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Copper Alloys

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Offering the best in electrical & thermal conductivity

Whether you are looking for copper alloys for specific engineering applications or require an aesthetically attractive material in your building construction projects, Thames offers a wide selection of alloys to choose from.


Our Copper Alloy Range

  Offering excellent electrical and thermal conductivity
Copper has a superior electrical conductivity to all metals other than silver and it has a very high thermal conductivity too.

It can be worked very easily making it the material of choice for many applications. Its ability to form a protective oxide film with an attractive green patina has also made it the material of choice for many constructional applications, particularly roofing. Example of copper roofs can be seen throughout Britain today. In its naturally ‘pure’ state there is always some degree of impurity. The high conductivity pure copper used for the production of bus-bars etc. is, as a rule, 99.9% minimum pure, the impurities being silver and oxygen. These impurities do have their drawbacks. The oxygen content causes an adverse reaction at high temperature, and this makes operations such as welding more difficult, and so phosphorus is often added to de-oxidise the copper, making it more suitable for applications where brazing or welding is involved.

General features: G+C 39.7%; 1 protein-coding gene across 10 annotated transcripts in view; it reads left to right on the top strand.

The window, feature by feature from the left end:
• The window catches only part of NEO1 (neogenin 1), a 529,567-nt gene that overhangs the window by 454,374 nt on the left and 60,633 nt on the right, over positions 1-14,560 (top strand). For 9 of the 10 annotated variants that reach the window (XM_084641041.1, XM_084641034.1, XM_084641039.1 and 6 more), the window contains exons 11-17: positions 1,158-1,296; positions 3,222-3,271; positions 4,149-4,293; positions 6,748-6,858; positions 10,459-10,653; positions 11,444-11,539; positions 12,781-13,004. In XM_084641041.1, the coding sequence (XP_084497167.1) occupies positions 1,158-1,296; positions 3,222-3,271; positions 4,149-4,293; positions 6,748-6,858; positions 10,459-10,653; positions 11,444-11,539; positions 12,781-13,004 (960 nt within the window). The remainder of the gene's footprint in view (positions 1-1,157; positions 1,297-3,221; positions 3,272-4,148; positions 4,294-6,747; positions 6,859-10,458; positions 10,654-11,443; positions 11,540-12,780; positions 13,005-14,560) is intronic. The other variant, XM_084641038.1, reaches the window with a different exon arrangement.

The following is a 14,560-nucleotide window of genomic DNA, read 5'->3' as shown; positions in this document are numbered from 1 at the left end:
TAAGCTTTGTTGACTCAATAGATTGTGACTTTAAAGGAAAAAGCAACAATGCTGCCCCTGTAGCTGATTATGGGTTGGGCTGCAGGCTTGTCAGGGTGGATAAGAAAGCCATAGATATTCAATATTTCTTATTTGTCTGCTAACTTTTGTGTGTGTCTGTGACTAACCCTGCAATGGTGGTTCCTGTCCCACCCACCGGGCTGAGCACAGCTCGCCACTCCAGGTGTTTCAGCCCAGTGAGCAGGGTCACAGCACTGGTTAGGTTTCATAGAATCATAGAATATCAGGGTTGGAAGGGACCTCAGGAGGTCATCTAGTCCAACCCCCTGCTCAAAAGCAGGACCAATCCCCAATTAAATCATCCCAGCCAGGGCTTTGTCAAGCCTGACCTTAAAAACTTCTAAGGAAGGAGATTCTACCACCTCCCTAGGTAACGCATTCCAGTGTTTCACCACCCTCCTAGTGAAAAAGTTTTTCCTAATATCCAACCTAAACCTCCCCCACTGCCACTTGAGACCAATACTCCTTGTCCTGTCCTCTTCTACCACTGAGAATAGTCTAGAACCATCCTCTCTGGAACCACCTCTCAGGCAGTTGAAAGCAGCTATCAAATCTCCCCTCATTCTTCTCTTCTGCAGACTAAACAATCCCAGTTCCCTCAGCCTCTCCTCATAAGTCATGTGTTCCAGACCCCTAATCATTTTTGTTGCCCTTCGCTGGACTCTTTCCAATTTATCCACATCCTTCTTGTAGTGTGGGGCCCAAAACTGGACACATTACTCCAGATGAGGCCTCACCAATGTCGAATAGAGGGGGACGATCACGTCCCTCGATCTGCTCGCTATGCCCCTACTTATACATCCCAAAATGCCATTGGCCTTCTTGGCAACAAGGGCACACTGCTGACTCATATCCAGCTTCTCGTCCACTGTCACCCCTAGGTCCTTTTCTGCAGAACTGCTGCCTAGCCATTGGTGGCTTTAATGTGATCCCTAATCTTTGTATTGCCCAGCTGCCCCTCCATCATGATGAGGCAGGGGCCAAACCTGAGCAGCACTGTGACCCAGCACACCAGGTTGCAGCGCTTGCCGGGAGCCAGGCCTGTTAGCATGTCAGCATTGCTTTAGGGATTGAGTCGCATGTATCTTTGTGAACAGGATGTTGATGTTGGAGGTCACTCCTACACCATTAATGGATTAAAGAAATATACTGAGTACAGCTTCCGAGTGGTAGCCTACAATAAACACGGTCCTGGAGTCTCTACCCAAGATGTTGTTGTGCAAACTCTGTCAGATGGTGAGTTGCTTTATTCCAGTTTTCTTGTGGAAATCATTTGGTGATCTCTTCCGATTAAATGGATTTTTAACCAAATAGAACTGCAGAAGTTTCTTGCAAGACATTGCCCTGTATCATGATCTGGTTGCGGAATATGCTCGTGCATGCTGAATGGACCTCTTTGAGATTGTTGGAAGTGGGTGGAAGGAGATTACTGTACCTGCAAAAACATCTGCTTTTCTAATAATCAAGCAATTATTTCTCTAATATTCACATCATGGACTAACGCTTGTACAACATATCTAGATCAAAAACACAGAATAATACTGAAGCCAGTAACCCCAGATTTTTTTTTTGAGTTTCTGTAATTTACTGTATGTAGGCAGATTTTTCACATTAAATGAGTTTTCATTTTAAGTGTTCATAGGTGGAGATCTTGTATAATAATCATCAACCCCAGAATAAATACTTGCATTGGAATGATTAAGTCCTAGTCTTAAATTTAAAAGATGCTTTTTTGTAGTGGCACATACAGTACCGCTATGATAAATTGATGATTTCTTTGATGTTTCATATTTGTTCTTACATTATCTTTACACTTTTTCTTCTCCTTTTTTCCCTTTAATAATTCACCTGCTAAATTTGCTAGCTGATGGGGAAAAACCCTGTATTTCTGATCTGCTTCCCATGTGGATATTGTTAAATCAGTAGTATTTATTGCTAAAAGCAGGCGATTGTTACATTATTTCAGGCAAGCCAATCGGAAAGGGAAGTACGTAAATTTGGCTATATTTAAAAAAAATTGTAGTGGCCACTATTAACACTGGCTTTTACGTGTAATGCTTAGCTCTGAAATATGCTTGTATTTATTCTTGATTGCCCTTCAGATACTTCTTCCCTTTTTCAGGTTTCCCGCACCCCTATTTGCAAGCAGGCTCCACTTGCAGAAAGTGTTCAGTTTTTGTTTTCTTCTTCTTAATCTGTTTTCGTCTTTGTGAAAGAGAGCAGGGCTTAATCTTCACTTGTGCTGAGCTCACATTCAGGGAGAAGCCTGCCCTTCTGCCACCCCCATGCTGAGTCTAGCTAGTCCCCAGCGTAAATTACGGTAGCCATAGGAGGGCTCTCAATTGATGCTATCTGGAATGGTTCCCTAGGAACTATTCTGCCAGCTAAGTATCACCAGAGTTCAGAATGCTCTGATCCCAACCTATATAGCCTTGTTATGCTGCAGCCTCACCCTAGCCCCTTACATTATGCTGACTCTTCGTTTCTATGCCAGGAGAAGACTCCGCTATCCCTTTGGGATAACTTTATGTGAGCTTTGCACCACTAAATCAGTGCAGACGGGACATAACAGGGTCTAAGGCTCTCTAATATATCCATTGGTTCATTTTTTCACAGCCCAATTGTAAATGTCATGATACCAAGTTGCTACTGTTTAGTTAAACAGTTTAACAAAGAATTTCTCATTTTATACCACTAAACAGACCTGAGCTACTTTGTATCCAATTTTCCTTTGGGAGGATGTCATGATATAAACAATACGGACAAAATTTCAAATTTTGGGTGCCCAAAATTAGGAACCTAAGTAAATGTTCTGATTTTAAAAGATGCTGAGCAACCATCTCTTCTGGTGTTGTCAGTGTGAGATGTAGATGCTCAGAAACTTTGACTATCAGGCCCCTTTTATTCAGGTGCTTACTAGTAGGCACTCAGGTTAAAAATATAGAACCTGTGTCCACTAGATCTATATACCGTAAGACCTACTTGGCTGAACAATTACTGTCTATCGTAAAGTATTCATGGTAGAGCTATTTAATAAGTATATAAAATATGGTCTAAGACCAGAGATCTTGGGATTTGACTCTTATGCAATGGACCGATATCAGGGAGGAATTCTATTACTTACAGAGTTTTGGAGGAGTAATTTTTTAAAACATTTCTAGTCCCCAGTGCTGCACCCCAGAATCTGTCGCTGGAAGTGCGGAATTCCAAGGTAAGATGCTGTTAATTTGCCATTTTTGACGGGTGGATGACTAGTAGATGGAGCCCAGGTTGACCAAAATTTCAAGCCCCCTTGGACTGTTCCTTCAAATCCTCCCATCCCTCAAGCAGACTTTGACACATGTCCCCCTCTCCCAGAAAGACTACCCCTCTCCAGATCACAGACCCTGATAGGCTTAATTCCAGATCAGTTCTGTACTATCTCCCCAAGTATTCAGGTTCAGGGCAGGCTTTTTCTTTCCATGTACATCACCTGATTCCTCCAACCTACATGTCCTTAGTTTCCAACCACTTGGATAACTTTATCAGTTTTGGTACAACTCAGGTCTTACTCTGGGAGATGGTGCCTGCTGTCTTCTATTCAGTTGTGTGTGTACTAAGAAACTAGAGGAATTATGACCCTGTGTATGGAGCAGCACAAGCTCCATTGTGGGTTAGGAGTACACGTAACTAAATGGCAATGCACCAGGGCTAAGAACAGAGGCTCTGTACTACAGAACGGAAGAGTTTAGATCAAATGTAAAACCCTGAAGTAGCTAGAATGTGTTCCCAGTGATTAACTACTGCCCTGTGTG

The softness of ‘commercially pure’ copper makes it a difficult metal to machine. Of course, in it’s more highly alloyed state (particularly with the addition of zinc and lead to form free cutting brass, against which almost all other metals are indexed for their machinability) this is not a problem, but to retain the higher conductivity of copper or its aesthetic appearance, the addition of sulphur gives a greatly increased cutting ability, to as high as 80% on the machinability index.

Alloy specifications


During the late 1990s a new series of BS EN standards was brought in for all copper and copper based alloys (i.e. bronze). The new series of standards brought with it a new system for describing products. The system described products in two ways, one using symbols the other using numbers. The symbol system follows the ISO compositional system and a brass made up of a 63/37 ratio of copper and zinc is shown as CuZn37. The numbering system is six-character alpha numeric system with two characters (the first of which will be ‘C’ for copper) followed by three numbers and a letter. Using this system C101 has become CW004.with the W denoting that this is a wrought product.

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